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The Shepherding Side of Pastoring

Participating with Jesus in shepherding his flock is one of my greatest blessings.

By Marty Davey, Pastor, GCI Jacksonville

I was recently reflecting on Jesus being our good shepherd and was reminded of our role as “under-shepherds” participating with Christ as ministry leaders and pastors. Paul refers to the call to pastor as grace that has been given (Ephesians 4:7-11). It is a spiritual and supernatural grace, which means gift, given to specific believers to help the whole Body of Christ.

The word “pastors” here in Ephesians 4 is the Greek word “poimenas,” which means shepherd. A shepherd is one who leads, feeds, and protects the flock. This is the same Greek word that Jesus used in John 21 the second time he asked Peter if he loved him and added, “tend my sheep” or “take care of my sheep.” Peter, and all subsequent pastors, are called to participate with Jesus in shepherding his beloved flock. Peter also uses this terminology when giving instruction to elders (1 Peter 5:2).

What does Jesus, as well as Peter, have in mind when they exhort ministers to be shepherds? A good place to look is John 10 where Jesus describes what he, as the good shepherd, will do. Then he draws contrasts between himself and bad shepherds. Jesus describes himself as the one who knows and calls the sheep by name, who leads them out to good pasture and goes ahead of them. He says he gives them life to the full, saves them, and won’t leave them when danger comes, but would instead lay down his own life for them.

The bad shepherd, so to speak, is there for himself, not showing genuine care for the sheep, and is unwilling to sacrifice for them. One is reminded of the selfish and failing shepherds of Israel that God inspired Ezekiel to call out in chapter 34 of his prophecy. His criticisms include that they “only take care of yourselves,” and “you do not take care of the flock. You have not strengthened the weak or healed the sick or bound up the injured. You have not brought back the strays or searched for the lost. You have ruled them harshly and brutally. So they were scattered …” (Ezekiel 34:3-5 NIV). By noting what the selfish shepherds didn’t do, we see what the Lord expects good shepherds, pastors shepherding under Jesus, to do: strengthen the weak, heal and bind up the hurting, seek the lost and straying, and bring them back. This is what healthy pastors do.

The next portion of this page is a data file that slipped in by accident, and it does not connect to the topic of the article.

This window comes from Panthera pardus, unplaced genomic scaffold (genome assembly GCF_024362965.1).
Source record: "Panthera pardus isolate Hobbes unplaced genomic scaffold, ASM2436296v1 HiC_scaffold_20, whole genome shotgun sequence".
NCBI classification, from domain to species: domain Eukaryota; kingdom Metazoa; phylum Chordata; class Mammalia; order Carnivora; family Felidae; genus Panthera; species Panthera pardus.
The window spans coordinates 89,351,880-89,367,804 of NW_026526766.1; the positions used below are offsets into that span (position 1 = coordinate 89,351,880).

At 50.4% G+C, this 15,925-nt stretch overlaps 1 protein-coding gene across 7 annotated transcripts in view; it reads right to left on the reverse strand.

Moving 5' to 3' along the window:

As we in GCI endeavor to upgrade and improve our management-based leadership skills in Team Based – Pastor Led leadership, we can look at the 4 Es as mechanics (Engage, Equip, Empower, Encourage), but they also cover the fundamental calling of pastors to be shepherds.

I try to keep this in my own mind as a pastor by using the acronym “LESS” – which also reminds me that pastoring requires less self-serving and more self-denial, and less reliance upon physical methods and mechanics and more reliance upon spiritual methods and qualities. The shepherding aspects of pastoring are, for me, summed up in these four aspects as represented by the letters L, E, S, S.

L — Love the flock, including both those in the flock and those not yet in. (Engage)

E — Exhort the flock through teaching to nourish the flock with the truth of Jesus and God’s will. (Equip and Empower)

S — Shepherd the flock – tend, care for, bind up, visit, seek out, provide healing comfort. (Encourage)

S — Serve the flock, as Jesus did, according to his teaching that those who are truly great leaders will be serving. (All 4 Es)

Ephesians 4:11 speaks of pastors doing “works of service,” which is what “ministry” means. Many commentaries point out that the grammar of the Greek in these verses more naturally connects this phrase to the actions and expectations of the pastors. Yes, we want our ministry leaders to also Engage, Equip, Empower, and Encourage, but we must never forget that the responsibility to lead by example is on pastors. We are to lead with a genuine loving, caring, and serving attitude of one willing to wash the feet of others, as did our Lord.

For me, I consider my calling to be a pastor as one of my greatest blessings. Thank you, Jesus, for this wonderful grace, this gift, to serve your flock!

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